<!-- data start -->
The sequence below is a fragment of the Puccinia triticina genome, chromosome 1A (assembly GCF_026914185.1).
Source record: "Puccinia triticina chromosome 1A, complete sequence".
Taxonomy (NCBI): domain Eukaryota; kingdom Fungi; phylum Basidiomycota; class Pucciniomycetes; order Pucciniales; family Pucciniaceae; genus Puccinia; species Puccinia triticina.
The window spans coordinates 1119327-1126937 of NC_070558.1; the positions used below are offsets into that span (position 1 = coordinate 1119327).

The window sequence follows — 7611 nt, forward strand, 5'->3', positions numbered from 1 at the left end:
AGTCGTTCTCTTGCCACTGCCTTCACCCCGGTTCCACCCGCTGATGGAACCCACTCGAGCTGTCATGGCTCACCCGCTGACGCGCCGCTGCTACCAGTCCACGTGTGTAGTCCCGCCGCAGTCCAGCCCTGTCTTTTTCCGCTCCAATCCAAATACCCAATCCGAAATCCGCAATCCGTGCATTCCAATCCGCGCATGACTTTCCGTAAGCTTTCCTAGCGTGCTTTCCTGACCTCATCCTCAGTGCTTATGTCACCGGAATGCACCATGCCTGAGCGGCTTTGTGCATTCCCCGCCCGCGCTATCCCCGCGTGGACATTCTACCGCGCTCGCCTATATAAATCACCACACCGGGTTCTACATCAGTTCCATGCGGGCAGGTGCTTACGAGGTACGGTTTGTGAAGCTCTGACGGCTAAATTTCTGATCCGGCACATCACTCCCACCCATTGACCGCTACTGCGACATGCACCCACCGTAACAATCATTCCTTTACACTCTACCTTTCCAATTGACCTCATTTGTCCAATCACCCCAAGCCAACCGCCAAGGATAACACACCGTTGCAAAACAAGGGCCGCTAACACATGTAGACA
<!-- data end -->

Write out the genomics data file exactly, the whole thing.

The sequence below is a fragment of the Puccinia triticina genome, chromosome 1A (assembly GCF_026914185.1).
Source record: "Puccinia triticina chromosome 1A, complete sequence".
Taxonomy (NCBI): domain Eukaryota; kingdom Fungi; phylum Basidiomycota; class Pucciniomycetes; order Pucciniales; family Pucciniaceae; genus Puccinia; species Puccinia triticina.
The window spans coordinates 1119327-1126937 of NC_070558.1; the positions used below are offsets into that span (position 1 = coordinate 1119327).

The window sequence follows — 7611 nt, forward strand, 5'->3', positions numbered from 1 at the left end:
AGTCGTTCTCTTGCCACTGCCTTCACCCCGGTTCCACCCGCTGATGGAACCCACTCGAGCTGTCATGGCTCACCCGCTGACGCGCCGCTGCTACCAGTCCACGTGTGTAGTCCCGCCGCAGTCCAGCCCTGTCTTTTTCCGCTCCAATCCAAATACCCAATCCGAAATCCGCAATCCGTGCATTCCAATCCGCGCATGACTTTCCGTAAGCTTTCCTAGCGTGCTTTCCTGACCTCATCCTCAGTGCTTATGTCACCGGAATGCACCATGCCTGAGCGGCTTTGTGCATTCCCCGCCCGCGCTATCCCCGCGTGGACATTCTACCGCGCTCGCCTATATAAATCACCACACCGGGTTCTACATCAGTTCCATGCGGGCAGGTGCTTACGAGGTACGGTTTGTGAAGCTCTGACGGCTAAATTTCTGATCCGGCACATCACTCCCACCCATTGACCGCTACTGCGACATGCACCCACCGTAACAATCATTCCTTTACACTCTACCTTTCCAATTGACCTCATTTGTCCAATCACCCCAAGCCAACCGCCAAGGATAACACACCGTTGCAAAACAAGGGCCGCTAACACATGTAGACA